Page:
The former student, who was charged with shooting 17 people at his high school in Parkland, Fla., plans to plead guilty in 2018 to 17 counts of premeditated murder and 17 counts of attempted murder, according to his lawyers. one of them said on Friday.
On February 14, 2018, a stampede at Marjory Stoneman Douglas High School killed 14 students and three faculty members and injured 17 and was one of the deadliest school shootings in American history.
According to police, the former student, Nicolas Cruz, who was 19 at the time and had a history of mental health and behavioral problems, used a semi-automatic rifle that he had bought legally.
David Wheeler, one of Mr Cruz’s lawyers, said in court on Friday: “We intend to change the petition as all charges in both cases.” Mr Cruz was to appear in court later on Friday morning to plead guilty in a separate case related to a fight with a guard in prison.
Judge Elizabeth Scherer said she would hear on Wednesday to change Mr Cruz’s plea in the Parkland shooting case.
There was no indication that Mr Cruz’s lawyers had reached an agreement on sentencing with prosecutors, who had previously said they would pursue the death penalty.
“There is no agreement with our office,” Broward County State Attorney’s Office spokeswoman Paula McMahon said in an email Thursday. “Even if he pleads guilty, there will still be a penalty phase.”
Mr Cruz’s lawyer said he would ask the judge to serve 17 consecutive life sentences.
Prior to the shooting, Mr. Cruise recorded three videos on his cellphone, indicating that he, like many young perpetrators of mass shootings, wanted his name to be remembered.
“When you see me on the news, you all will know who I am,” he said on a video. “You’re all going to die.”
The shootings led thousands of students, who grew up in an era of school shooting drills and lockdowns, to pull out of their classrooms and march for stricter gun control laws and an end to gun violence. Some of the marches were led by teenagers who survived the Parkland shootings and who quickly emerged as leaders of the younger generation of activists.
Less than a month after the shooting, a Broward County prosecutor made his decision to seek the death penalty public.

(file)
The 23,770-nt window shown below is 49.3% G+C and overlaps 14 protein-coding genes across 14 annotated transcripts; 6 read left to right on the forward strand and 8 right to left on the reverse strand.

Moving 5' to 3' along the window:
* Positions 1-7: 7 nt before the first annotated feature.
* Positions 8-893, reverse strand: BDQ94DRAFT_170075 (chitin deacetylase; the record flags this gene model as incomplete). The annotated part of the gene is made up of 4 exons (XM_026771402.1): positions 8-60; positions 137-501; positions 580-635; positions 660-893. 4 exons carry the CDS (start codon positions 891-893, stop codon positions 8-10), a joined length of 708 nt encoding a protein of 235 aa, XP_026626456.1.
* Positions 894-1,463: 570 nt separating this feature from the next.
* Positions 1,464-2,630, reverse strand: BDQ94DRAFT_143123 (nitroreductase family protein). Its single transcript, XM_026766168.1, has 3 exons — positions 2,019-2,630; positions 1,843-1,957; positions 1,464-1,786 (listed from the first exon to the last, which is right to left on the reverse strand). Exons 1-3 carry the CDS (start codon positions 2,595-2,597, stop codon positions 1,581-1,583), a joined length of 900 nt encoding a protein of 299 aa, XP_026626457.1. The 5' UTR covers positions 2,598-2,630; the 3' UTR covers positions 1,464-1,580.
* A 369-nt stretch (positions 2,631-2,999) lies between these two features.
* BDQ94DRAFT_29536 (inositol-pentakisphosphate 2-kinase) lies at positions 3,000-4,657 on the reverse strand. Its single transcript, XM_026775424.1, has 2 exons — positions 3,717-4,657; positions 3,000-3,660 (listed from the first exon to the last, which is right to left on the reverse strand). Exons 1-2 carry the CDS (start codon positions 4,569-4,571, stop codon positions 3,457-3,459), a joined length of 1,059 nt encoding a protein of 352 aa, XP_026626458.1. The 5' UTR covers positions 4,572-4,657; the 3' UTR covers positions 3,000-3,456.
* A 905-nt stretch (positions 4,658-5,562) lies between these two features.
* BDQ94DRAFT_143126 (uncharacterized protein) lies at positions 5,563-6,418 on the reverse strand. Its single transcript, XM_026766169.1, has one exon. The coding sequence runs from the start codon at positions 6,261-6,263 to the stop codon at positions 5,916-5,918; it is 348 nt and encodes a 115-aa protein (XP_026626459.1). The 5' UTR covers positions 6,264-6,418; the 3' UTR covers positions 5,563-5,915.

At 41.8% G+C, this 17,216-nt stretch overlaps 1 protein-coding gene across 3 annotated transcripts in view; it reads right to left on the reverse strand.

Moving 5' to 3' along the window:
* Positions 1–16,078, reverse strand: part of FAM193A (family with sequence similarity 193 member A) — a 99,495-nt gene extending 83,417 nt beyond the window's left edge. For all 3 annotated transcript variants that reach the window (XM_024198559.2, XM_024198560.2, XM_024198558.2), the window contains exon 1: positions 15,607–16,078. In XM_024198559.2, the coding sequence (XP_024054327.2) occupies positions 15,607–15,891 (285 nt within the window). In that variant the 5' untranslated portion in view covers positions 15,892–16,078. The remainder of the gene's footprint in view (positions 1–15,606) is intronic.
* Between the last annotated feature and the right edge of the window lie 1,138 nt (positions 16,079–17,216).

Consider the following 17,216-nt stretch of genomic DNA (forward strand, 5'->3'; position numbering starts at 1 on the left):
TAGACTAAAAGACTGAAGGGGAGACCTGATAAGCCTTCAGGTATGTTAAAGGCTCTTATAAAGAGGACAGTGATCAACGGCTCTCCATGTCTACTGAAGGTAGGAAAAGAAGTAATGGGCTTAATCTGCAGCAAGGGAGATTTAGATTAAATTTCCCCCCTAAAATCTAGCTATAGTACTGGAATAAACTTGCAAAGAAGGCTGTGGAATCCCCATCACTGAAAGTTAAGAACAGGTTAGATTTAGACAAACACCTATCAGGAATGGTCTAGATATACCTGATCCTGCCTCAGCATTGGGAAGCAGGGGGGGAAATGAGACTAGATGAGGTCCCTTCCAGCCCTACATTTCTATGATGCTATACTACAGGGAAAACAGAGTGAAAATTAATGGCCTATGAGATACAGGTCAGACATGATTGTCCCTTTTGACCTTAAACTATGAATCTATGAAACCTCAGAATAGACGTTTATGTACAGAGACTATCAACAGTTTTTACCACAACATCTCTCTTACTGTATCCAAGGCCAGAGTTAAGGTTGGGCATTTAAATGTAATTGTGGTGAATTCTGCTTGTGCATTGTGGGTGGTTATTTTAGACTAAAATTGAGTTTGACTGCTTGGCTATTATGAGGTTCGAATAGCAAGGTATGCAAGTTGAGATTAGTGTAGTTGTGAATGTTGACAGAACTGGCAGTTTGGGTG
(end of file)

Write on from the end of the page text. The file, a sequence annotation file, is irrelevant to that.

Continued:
In a 2018 filing in Broward County Circuit Court, prosecutor, Michael J. Saitz, who was Broward County state attorney at the time, cited seven aggravating factors that he said could have qualified Cruz for execution. Those factors enshrined in Florida law include that Mr. Cruise “deliberately put many people at a great risk of death” and that the capital’s felony was “particularly heinous, brutal or brutal” at issue.
Mr Cruz’s lawyers have repeatedly stated that he would agree to plead guilty in exchange for life in prison without the possibility of parole and that he would not contest his crime in what was certainly a painful and emotional trial. He indicated that he would instead focus on proving mitigating conditions such as extreme mental pressure. Under Florida law, a single juror can commute the death penalty.
A fight with an officer in prison dates back to November 2018, when Mr Cruz was charged with assaulting an officer and grabbing his electroshock weapon while in a Fort Lauderdale prison.
After Sergeant Raymond Beltran told Mr Cruise not to “pull his sandals on the ground”, according to an affidavit, Mr Cruise made an obscene gesture and “hurried” him and “hit his face.” The affidavit said that both the men came to the ground. According to the affidavit, the video shows Mr Cruz was once on top of Sergeant Beltran, punching him several times in the head.
Mr Cruz was to face trial on those charges next week, but the jury’s selection in that case was rocky, an indication of how difficult it would be to try Mr Cruz in an area still battered by the Parkland attack.
Earlier this month, many potential jurors wept after seeing Mr. Cruise for the first time, and Mr. Cruise himself wept in front of jurors. His lawyers tried to give him colored pencils, which they said was an attempt to pacify him, but the judge ordered him to appear mentally unstable after prosecutors accused his lawyers of using pencils. for them to be taken.
Long before the school shooting, Mr. Cruise’s behavior had worried school officials. In 2016, Mr. Cruz told another student he had a gun at home and was thinking about using it, prompting two guidance counselors at the high school and a sheriff’s deputy to conclude That he should be forcibly committed to a mental evaluation. Health records that were obtained by The New York Times.
But it appears Mr Cruz was institutionalized never in a span of five days in September 2016, despite claiming to have threatened himself and others, biting his arms with a pencil sharpener, and drinking gasoline in a possible attempt to kill himself. Didn’t happen.
The revelation that school officials tried to commit Mr. Cruise in 2016 was another reveal in a series of missed opportunities for dealing with the troubled young man.
Representatives of the local sheriff were repeatedly called to Mr. Cruz’s residences, but did not find sufficient reason to arrest them. The FBI did not investigate suggestions about Mr. Cruise’s apparent interest in the school shooting, even when a woman called to say she had weapons and “was about to explode.”
The Broward County Sheriff’s Office later came under intense criticism after video showed one of its representatives, Scott Peterson, standing outside the school for nearly an hour as the stampede continued. He awaits trial on charges of grievous neglect of a child. Three other deputies were fired over their reaction to the shooting, and Governor Ron DeSantis made good on the promise of a campaign to replace the sheriff when he took office in 2019.